Description of Longthorpe Tower
The three-storey tower at Longthorpe was added between about 1290 and 1300 to an earlier house. It retains much of its 14th-century detail, including, in the first-floor room, Longthorpe’s chief glory: spectacular wall paintings that cover almost all available surfaces. Dating from about 1330, they depict religious, secular and mythical subjects, along with heraldry and images of birds and animals.
The Medieval House
The tower and associated buildings stand 100 yards west of St Botolph’s Church, about 2 miles west of Peterborough town centre. Until the 1970s the area was entirely rural, set amid orchards and dairy farms, but has since become a suburb of Peterborough.
The medieval house had four main parts: the tower, a two-storey ‘cross-wing’, the ‘great’ hall and (long destroyed) the service rooms and kitchen that went with it. Only the tower is open to the public.
The earlier parts of the complex are the hall and cross-wing, dated by the style of the north-facing (cross-wing) window to about 1250–70. The cross-wing housed the first-floor ‘great chamber’ – part principal bedroom, part reception room. This was reached either by a stair descending into the hall, or an external one on its south side, and communicated directly with the main room in the tower. Its roof is probably 16th- or 17th-century, but an internal offset on the north gable shows that the original was of collar-rafter form.
An area of medieval painted decoration survives below an internal offset on the north gable and, within a roundel, what is probably an eagle, symbol of St John the Evangelist.
The hall seems to have been of two bays, with the main external doorway at the west end, as is shown by its surviving east jamb (at what is now the end of the building). The door would have opened into a cross-passage or screens passage through the building, leading to the left into the hall and to the right into service-rooms, and beyond them to the kitchen.
At the west end, fourteen rafter-trusses survive in place and may be original. When seen in 1968 and 1981 they were smoke-blackened, showing that the hall had an open hearth.
The Tower’s structure and layout
Built like the other buildings of local rubble with Barnack (a local limestone) dressings, the tower measures about 7.75 by 7.75 metres at the base and rises a maximum of 13 metres from ground level to the highest part of the parapet. Both angle buttresses on the north front are original, although subsidence has separated the north-east buttress from the main structure.
The tower has three stages, with a single main room on each and a parapet walk at the top.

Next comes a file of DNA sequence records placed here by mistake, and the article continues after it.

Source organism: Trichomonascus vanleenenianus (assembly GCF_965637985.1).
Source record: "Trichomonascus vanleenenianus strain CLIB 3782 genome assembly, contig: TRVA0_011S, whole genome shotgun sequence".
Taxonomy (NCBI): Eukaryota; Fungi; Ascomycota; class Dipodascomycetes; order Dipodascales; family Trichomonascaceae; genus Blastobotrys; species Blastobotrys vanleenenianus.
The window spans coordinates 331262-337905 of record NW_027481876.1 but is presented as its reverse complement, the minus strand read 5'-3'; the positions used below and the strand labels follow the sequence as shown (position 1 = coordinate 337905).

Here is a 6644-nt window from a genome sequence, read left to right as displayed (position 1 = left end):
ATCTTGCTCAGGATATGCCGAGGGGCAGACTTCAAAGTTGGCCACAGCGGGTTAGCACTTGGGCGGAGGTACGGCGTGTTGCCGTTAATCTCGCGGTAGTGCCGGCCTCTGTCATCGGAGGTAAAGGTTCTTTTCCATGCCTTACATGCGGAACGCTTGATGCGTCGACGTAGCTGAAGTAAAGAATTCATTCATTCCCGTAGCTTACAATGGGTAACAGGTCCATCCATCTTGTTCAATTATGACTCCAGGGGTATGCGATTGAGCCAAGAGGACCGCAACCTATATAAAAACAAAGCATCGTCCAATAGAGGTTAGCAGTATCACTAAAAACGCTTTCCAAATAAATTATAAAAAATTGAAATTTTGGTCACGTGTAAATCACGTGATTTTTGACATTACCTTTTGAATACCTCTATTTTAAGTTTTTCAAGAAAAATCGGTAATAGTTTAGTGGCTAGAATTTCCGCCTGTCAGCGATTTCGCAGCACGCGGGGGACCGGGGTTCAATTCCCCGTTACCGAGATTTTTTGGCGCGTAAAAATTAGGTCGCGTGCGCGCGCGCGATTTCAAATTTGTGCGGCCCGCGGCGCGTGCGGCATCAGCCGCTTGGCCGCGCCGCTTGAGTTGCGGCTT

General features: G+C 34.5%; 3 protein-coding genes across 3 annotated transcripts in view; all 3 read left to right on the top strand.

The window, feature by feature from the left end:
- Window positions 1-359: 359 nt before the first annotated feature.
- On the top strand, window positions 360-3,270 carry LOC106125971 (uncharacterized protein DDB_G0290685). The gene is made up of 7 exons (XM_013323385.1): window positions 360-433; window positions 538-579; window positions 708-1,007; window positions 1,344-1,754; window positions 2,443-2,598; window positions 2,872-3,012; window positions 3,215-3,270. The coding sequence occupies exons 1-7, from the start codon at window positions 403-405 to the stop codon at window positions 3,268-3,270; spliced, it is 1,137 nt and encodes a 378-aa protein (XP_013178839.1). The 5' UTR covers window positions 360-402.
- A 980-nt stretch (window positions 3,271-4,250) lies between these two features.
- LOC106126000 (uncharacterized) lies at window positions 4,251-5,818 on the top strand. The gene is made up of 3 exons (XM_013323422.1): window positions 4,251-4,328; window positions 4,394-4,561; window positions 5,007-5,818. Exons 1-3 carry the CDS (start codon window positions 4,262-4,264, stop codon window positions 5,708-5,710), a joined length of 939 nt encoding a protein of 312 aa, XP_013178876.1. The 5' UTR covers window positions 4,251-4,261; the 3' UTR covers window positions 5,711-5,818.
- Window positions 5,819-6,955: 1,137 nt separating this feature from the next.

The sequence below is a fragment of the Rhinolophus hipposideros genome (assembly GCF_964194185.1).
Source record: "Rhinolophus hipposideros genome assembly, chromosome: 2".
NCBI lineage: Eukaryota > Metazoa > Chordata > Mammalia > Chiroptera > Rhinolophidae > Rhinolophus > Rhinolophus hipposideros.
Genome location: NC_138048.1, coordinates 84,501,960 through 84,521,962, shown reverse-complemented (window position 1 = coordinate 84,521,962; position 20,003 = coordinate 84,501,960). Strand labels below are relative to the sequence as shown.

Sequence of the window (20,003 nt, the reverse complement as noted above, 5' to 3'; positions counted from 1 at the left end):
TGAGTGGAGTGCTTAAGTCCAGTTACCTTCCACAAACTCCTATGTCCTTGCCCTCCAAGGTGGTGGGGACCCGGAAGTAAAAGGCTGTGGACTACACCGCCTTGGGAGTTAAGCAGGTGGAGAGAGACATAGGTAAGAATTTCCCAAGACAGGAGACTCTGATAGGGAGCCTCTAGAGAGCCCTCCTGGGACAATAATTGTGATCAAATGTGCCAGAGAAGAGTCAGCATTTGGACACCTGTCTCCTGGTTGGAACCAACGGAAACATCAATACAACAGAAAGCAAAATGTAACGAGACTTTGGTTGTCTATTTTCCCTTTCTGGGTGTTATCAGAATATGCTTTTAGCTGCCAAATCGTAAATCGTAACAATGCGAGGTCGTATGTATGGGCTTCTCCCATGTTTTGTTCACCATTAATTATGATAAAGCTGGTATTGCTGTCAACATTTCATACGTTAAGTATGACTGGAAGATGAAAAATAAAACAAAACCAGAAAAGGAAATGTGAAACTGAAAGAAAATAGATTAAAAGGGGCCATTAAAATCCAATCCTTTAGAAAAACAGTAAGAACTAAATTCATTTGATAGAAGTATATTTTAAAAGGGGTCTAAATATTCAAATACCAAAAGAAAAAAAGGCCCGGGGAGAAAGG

The ground floor (not open to the public) has a quadripartite rib-vault and windows to the west and east. It is accessible only via a doorway (missing its outer surround) to the south, originally opening to the exterior.
The first floor houses the painted room and is reached by a 1940s timber stair and a doorway, created (probably in the 17th century) by widening a lancet window. The original entrance from the great chamber to the south is blocked. A third doorway opens on to a stair to the room above and another to a garderobe (latrine), both within the thickness of the wall.
An original window survives to the west, at the north end of a wide arched recess in the wall. The north wall was probably arranged in the same way until subsidence required the recess to be reduced in size, leaving the existing embrasure, which now frames a 17th-century window surround. The east wall houses an original fireplace.
The upper room seems not to have been painted, but remains a remarkably complete 14th-century domestic interior. It has single-light windows on all sides, all with shouldered heads. Three of the windows retain the slot for a drawbar to fasten internal shutters. Doors opening from the southern window embrasure lead to another garderobe, originally projecting from the exterior wall, and to a stair to the parapet walk above.
The exposed roof carpentry, reset in the 1940s, is of pyramidal form, and retains timbers which probably date from the 15th or 16th century. The original roof may have been flat.
A turret at the head of the stair opens on to the narrow, leaded parapet walk. The parapet and the loopholed merlons at the corners, clearly intended to mimic the turrets of an 11th- or 12th-century great tower, are original. The octagonal medieval chimneystack partly survives.Download a plan of Longthorpe Tower
Wall Paintings: North Wall
The central scene on the north wall, above the window, is a Nativity. Above and around it, separated off by a dark red band bearing inscriptions, are depicted the ‘Seven Ages of Man’, from infanthood to decrepitude. Much detail is missing, but the figures and parts of their accompanying Latin labels remain legible.